Rob Sheppard was the public address announcer at the old Yankee Stadium from 1951 – 2007. As the public address announcer at the ballpark, fans and players often mentioned Bob Sheppard as “The Voice of God. Throughout his career, her voice introduced many famous New York Yankees and opposing players.
As of 2020, Bob’s legacy sits out at Yankee Stadium’s Monument Park for his accomplishments over the years. Bob was part of many TV shows and movies playing himself in addition to his professional career as a baseball player. Find out all the things you need to know about Mr. Sheppard and his career.
Here we explain how to get the public address announcement system at Yankee Stadium.
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Hall of Fame First Game
It was Mr. Sheppard’s first game with the New York Yankees that took place on April 17, 1951. The first game the new stadium announcer introduced had eight hall-of-famers. The Yankees have had many outstanding players throughout their history. One of them is Yankees hall-of-famer Johnny Mize. For the Red Sox, they had Bobby Doerr, Lou Boudreau, and Ted Williams on their team.
The Sports Announcers Style
During his time as the Yankee Stadium public address announcer, Bob had a distinct announcing style. Baseball games begin with a good-morning greeting, followed by a welcome. Then the game would start with the announcer saying, “Attention, ladies and gentlemen.
While Bob was a great pitcher, he didn’t know how to treat batters who weren’t good hitters. Bob introduced every batter who came to the plate the same way. First he names the position, number, and then repeats that number. A baseball batter with a short swing is called a “power hitter.
His Attention to Detail
Throughout his career, Bob Sheppard announced every player’s name accurately. The first name had a note that said “first name. If Bob felt he couldn’t pronounce a player’s name, he’d do everything he could to meet up with them beforehand to check the spelling, During his career, Bob’s favorite names to pronounce included Mickey Mantle, Salome Barojas, and Álvaro Espinoza.
Casual Mistakes as an Announcer
You must never misspell a person’s name while announcing it. The way you announce a player’s name affects how you see him and how you feel about him. Your voice should convey a sense of respect. People have different ways of showing respect to others. For example, if you want to show respect, you may say, “the second baseman.” The second baseman is a very important position in a baseball game. He is the defender of second base. If you want to respect someone, you should always pronounce his name correctly. Some players will tell you not to announce their names. You should respect that and not make fun of them.
Bob Sheppard was a very respected announcer. He was a well-known baseball fan and historian. He was very good at telling jokes and stories during the broadcast. He was a big hit and he became very popular. People loved hearing his jokes and his stories. One of his best lines was, “If I was God, I would’ve made [a player’s name] a catcher.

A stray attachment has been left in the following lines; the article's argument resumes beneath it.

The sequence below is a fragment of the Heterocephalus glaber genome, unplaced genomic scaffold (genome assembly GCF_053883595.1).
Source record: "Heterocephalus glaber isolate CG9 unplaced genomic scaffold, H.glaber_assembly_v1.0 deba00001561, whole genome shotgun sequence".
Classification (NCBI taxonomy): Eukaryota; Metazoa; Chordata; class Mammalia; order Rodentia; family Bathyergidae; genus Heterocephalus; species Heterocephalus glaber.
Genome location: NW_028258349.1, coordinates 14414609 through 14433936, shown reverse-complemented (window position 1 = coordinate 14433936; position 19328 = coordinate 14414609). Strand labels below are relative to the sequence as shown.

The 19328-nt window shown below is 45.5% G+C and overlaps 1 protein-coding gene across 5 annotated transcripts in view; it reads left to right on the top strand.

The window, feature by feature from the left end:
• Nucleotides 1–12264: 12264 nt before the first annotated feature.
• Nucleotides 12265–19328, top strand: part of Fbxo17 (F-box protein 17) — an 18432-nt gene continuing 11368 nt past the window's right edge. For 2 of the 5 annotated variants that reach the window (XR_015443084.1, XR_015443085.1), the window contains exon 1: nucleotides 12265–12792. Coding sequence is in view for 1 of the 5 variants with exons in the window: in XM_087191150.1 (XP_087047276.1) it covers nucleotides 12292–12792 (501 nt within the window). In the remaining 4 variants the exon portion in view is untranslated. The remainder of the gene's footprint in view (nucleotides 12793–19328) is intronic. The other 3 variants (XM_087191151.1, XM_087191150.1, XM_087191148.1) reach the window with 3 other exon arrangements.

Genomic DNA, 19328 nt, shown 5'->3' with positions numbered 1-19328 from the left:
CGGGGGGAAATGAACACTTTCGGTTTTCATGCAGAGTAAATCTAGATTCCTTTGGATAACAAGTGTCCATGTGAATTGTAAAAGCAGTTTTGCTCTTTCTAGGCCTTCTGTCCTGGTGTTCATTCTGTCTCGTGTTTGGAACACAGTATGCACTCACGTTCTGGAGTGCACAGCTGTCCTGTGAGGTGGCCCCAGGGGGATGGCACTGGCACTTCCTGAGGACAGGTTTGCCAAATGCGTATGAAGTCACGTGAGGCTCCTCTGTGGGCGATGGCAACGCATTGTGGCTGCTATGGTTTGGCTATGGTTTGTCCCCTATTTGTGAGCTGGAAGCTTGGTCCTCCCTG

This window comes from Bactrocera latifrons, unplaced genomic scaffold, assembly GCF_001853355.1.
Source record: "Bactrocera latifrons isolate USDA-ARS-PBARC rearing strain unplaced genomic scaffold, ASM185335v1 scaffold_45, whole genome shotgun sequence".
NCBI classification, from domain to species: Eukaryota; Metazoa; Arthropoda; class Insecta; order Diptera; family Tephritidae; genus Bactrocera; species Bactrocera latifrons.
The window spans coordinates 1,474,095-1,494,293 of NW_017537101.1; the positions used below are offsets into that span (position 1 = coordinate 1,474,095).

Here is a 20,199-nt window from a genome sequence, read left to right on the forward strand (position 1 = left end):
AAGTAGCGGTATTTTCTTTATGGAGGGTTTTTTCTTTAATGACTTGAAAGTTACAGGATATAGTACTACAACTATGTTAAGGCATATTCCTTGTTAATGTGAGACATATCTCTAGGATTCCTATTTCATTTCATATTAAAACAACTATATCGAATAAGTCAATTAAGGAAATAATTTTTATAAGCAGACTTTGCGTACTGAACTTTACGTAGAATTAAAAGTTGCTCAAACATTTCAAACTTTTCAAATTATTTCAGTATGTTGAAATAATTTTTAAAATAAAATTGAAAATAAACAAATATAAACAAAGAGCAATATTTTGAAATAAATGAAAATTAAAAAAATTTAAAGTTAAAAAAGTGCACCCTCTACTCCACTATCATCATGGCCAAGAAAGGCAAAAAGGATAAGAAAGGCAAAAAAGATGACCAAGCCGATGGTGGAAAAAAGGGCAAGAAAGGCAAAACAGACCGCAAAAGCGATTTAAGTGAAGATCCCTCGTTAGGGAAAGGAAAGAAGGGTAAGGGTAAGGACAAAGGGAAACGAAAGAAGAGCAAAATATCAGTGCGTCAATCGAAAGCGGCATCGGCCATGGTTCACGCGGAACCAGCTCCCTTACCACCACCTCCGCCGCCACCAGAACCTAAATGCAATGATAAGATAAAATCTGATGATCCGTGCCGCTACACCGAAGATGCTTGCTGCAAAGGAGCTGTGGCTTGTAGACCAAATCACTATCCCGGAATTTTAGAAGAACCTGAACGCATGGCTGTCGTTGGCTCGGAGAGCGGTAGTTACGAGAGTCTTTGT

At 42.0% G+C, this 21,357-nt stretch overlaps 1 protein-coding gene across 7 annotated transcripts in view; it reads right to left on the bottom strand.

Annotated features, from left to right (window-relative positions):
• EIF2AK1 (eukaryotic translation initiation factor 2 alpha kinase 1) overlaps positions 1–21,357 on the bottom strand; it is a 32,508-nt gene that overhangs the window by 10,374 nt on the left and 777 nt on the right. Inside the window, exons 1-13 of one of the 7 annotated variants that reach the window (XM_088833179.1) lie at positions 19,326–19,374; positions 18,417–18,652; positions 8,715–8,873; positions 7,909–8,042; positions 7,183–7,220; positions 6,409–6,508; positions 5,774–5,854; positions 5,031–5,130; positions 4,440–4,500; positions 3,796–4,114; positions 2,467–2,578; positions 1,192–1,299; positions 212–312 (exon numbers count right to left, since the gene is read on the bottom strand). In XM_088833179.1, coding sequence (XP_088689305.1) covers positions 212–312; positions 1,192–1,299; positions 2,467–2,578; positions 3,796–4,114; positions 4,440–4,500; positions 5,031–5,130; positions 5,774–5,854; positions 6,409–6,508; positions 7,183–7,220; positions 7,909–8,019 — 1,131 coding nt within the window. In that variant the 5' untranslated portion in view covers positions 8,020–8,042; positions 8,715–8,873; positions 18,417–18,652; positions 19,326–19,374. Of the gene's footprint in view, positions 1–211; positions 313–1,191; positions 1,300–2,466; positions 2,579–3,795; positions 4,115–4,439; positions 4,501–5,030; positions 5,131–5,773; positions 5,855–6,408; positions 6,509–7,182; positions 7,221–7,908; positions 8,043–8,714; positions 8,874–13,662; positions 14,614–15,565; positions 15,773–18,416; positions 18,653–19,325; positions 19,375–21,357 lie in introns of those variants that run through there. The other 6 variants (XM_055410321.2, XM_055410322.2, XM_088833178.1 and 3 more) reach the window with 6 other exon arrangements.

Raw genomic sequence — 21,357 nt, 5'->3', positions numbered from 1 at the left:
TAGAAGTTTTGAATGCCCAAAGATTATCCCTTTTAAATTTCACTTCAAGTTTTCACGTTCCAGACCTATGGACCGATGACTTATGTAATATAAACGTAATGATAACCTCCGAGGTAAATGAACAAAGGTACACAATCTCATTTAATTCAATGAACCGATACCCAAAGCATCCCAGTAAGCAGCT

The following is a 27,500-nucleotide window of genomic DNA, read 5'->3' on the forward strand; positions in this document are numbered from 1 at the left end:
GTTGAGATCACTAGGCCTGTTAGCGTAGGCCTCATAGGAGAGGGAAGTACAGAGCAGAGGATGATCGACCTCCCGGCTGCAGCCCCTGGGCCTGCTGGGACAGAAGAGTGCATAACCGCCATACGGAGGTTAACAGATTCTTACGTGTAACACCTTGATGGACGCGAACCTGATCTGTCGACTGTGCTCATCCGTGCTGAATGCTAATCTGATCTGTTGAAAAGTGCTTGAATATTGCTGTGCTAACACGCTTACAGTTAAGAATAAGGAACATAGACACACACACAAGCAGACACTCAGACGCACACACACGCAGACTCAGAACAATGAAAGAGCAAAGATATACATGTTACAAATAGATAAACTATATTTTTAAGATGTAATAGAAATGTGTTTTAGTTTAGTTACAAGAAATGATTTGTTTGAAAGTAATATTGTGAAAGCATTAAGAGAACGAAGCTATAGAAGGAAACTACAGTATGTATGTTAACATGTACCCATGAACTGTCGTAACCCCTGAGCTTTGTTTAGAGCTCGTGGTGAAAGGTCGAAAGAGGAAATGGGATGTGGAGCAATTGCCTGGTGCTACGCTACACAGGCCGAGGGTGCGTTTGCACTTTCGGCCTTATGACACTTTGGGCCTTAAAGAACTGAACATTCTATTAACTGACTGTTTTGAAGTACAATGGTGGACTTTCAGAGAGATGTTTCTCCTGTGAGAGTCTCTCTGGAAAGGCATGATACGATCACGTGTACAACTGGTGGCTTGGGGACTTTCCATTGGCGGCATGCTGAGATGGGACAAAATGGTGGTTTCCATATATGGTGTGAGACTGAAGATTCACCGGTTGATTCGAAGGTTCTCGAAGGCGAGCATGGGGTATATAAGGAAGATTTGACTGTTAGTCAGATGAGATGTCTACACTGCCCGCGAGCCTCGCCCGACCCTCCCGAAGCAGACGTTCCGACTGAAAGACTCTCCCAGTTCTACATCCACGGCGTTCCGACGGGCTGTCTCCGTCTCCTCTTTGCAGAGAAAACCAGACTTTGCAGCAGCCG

His Favorite Moments
His career with the Chicago Bulls was over before it began when he was cut by the team. His favorite memory is the perfect game by Don Larsen in the 1956 World Series. It was clearly visible to everyone in 1961 that Roger Maris hit sixty-one home runs. I’ll never forget when Reggie Jackson hit three homers in the 1977 World Series. A great memory from 2001 was that the 2001 playoffs were also great moments. Bob’s baseball / sports book reviews have been a big hit.
Movies and Other Media
Bob Sheppard was an integral part of numerous TV shows, movies, and other media during his years. His most famous work outside baseball came in the TV show “Seinfeld,” where he was the stadium announcer for one episode in 1994. Another TV show that Bob was part of was Mad About You, which came out in 1994.
Bob is part of a few movies, including 61, It Could Happen to You, For Love of the Game, and Anger Management. This movie is about John Schneider, one of the greatest quarterbacks in NFL history and is one of the greatest NFL movies of all time. Mr. Sheppard played himself in all the movies. He was always the Yankee Stadium announcer.
Death of a Legend
The voice of Notre Dame Football, Bob Sheppard, passed away in 2010 at the age of 99 at his home in Baldwin, Long Island. When George Steinbrenner died, his death came two days before that of the New York Yankees owner. It’s difficult to remember the Yankees played their next home game without their announcer to remind them of God’s voice. The Yankees don’t play on Sundays, but they did wear a commemorative patch on their sleeve for the remainder of 2010.
In more than fifty years of announcing experience, generations of fans have been witnesses to the gold standard in announcing. Bob DiPiero’s precise and distinctive voice still rings in Yankee Stadium and the Hall of Fame today for certain events. The Yankees continue to honor the tradition of the most significant public address announcer in baseball history by having a plaque put up at Monument Park. There are many movies, TV shows, and documentaries that Bob has been a part of. They helped preserve his voice for future generations.